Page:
Sunday, September 12, 2010

Truth Behind Christopher Columbus

When you hear the name Christopher Columbus, you think of a splendid man who discovered America in 1492, but according to Bartolome de las Casas (pictured left) Columbus wasn't the man we all thought he was. Casas was a Dominican priest who just a few short years after Columbus came to the newly discovered lands. In de las Casas book, The Devastation of the Indies, he describes the horrid acts of violence Columbus and his men performed on the weak natives of the land. According to Bartolome the ultimate goal of the newcomers was to aquire gold and lots of it, and if these natives were unable to meet the needs of gold by the Spanish they would be slain. Some natives attempted to run away in order not to be killed, but Columbus' men were equiped to kill, with their horses, armor, lances, pikes, pifles, crossbows, and vicious dogs. The natives who stole from the Spanish were beheaded right on the spot with no warning. Does this seem like the great Columbus we grew up loving? Some women who would be taken prisoners would be raped and later become pregnant, these newborns were thrown into the jungle to die, some older children were given to the dogs for food. Screwed up I know, many other children would die of starvation because of there mothers being overworked and not being able to produce milk for their young. Finally, Columbus created about 340 gallows to be used for the killing of any native who couldn't deliver a certain amount of gold.(pictured right)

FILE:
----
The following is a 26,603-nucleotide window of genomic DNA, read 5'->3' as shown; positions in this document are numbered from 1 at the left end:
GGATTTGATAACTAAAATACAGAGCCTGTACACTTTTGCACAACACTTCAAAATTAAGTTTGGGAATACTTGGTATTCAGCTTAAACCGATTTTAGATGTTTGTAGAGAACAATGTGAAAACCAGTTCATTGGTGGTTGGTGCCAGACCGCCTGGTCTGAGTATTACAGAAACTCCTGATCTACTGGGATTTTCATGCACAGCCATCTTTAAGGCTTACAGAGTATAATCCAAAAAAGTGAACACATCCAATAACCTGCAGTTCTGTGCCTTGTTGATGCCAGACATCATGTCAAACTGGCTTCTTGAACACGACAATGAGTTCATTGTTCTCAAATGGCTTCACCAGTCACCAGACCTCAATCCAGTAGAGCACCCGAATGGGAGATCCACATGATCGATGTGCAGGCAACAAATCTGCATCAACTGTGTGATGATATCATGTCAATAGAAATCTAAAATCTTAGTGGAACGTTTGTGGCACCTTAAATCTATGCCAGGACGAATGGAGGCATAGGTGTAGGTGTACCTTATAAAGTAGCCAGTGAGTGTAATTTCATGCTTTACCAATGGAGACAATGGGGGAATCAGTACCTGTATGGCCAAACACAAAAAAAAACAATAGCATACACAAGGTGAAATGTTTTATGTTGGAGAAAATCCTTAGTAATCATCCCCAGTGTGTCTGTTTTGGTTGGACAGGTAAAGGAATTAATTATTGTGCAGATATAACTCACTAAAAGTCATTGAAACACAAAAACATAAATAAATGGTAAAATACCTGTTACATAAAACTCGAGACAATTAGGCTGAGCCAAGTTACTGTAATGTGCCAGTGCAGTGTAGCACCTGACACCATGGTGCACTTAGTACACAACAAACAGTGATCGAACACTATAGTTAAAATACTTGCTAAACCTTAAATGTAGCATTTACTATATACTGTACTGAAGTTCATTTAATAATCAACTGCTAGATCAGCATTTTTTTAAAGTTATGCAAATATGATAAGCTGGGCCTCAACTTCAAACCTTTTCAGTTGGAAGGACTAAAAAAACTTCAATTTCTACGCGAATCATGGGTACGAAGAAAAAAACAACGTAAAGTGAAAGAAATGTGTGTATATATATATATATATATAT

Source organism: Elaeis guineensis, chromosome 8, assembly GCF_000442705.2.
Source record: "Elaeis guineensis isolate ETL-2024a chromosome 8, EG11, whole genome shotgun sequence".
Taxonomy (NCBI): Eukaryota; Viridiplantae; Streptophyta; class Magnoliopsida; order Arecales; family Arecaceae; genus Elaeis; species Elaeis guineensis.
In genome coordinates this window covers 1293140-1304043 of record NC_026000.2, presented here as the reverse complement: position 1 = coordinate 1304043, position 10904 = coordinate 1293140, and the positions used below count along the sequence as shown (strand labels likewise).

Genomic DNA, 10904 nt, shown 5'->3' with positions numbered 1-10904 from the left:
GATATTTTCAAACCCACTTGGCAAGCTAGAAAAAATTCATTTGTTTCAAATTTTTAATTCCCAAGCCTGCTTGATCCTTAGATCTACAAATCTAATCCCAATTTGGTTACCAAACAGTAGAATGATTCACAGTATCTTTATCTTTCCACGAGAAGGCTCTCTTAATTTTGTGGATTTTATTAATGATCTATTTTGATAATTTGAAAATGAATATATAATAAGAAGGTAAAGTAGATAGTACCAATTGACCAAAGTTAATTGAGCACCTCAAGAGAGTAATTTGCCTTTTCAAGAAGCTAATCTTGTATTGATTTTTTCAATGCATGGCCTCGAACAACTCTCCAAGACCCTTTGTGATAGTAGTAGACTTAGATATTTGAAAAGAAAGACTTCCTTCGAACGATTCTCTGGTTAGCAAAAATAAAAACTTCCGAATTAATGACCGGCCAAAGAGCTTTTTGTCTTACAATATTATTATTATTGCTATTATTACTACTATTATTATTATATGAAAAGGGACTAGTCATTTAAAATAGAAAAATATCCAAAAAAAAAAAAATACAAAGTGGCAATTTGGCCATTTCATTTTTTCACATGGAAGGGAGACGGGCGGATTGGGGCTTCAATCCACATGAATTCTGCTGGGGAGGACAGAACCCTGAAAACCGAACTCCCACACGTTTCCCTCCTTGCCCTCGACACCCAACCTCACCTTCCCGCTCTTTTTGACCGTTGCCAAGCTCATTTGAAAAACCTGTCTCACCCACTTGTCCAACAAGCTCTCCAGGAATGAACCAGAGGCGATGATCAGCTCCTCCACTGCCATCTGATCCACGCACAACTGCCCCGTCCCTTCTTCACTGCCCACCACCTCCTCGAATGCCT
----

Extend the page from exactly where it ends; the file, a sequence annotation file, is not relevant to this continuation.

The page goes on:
StevenG said...

Great post! It was very informing and I especially liked how you got a video that got the point of a public hanging without it being real. Great work!

A. Mattson said...

Nice work. de las Casas is the most powerful source you can read about the early years of the Spanish Conquest. He was a participant in his early years and a critic of the process in his later years. His views were not shared by the majority of the Spanish who occupied the Caribbean.

Even if he was a "voice crying out in the wilderness" it is still nice to know that there were a few people who were horrified at the nature of Spanish conquest and believed in respectng the basic humanity of the native peoples, if not their cultures.